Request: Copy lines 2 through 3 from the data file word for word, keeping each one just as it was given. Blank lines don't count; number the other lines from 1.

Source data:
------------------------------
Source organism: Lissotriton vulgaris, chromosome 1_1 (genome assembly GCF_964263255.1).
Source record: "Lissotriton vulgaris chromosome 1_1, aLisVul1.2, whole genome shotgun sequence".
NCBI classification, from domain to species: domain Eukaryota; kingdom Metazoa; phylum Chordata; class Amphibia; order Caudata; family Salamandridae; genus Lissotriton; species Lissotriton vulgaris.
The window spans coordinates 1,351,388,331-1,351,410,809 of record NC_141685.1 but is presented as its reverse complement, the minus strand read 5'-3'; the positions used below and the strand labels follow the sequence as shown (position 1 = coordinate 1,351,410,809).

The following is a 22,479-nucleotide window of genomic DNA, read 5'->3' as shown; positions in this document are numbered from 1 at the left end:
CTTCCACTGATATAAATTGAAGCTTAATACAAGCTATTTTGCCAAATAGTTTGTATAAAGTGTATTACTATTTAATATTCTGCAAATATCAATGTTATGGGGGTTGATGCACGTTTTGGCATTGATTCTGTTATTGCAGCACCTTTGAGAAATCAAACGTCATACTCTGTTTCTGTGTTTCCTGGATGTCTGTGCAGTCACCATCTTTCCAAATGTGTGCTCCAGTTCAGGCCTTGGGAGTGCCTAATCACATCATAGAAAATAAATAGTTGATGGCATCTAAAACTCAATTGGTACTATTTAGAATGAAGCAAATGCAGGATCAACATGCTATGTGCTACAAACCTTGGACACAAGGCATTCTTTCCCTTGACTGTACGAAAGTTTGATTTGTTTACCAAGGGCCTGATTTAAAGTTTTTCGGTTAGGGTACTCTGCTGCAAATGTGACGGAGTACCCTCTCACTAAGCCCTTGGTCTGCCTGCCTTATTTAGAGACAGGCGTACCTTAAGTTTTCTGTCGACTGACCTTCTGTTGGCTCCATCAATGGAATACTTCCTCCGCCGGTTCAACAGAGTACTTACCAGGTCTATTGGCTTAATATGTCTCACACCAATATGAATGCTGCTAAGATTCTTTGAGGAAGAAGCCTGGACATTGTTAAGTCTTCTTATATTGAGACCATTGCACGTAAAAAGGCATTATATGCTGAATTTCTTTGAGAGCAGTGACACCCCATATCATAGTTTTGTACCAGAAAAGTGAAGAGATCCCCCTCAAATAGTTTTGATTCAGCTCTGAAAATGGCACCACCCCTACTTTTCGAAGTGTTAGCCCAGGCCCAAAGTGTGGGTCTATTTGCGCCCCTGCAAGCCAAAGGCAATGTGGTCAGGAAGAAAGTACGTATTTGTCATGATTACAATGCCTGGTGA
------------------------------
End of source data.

Source record: "Lissotriton vulgaris chromosome 1_1, aLisVul1.2, whole genome shotgun sequence".
NCBI classification, from domain to species: domain Eukaryota; kingdom Metazoa; phylum Chordata; class Amphibia; order Caudata; family Salamandridae; genus Lissotriton; species Lissotriton vulgaris.